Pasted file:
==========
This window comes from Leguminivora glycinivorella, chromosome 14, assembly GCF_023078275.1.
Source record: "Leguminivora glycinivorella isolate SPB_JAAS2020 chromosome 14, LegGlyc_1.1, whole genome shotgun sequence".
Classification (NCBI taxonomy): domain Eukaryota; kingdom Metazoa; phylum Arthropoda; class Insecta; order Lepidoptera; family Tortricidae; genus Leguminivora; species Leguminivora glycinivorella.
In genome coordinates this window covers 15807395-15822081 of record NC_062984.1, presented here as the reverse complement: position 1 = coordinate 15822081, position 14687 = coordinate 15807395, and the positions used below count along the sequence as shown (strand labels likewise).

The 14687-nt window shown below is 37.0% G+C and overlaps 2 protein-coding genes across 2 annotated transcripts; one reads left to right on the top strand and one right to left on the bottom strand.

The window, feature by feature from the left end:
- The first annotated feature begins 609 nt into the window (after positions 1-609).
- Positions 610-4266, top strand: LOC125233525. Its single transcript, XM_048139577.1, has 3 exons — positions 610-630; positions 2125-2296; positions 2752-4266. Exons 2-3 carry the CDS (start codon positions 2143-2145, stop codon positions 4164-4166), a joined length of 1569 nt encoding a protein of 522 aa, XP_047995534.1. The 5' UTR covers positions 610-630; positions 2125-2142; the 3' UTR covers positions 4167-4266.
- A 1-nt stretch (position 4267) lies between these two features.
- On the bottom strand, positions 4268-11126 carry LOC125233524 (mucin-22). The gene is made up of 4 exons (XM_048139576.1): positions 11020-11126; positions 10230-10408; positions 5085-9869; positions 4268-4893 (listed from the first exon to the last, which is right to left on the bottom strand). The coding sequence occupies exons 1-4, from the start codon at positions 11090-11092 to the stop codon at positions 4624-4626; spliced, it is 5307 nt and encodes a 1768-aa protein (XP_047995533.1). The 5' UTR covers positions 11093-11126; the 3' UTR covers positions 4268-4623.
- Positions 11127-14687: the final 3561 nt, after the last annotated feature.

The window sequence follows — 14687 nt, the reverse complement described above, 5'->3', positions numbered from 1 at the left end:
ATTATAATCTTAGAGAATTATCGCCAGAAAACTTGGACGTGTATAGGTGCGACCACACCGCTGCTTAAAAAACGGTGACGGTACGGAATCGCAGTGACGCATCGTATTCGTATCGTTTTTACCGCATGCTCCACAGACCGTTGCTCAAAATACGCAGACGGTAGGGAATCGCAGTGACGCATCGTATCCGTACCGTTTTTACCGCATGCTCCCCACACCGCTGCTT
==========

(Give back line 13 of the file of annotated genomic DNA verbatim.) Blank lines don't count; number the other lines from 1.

ATTATAATCTTAGAGAATTATCGCCAGAAAACTTGGACGTGTATAGGTGCGACCACACCGCTGCTTAAAAAACGGTGACGGTACGGAATCGCAGTGACGCATCGTATTCGTATCGTTTTTACCGCATGCTCCACAGACCGTTGCTCAAAATACGCAGACGGTAGGGAATCGCAGTGACGCATCGTATCCGTACCGTTTTTACCGCATGCTCCCCACACCGCTGCTT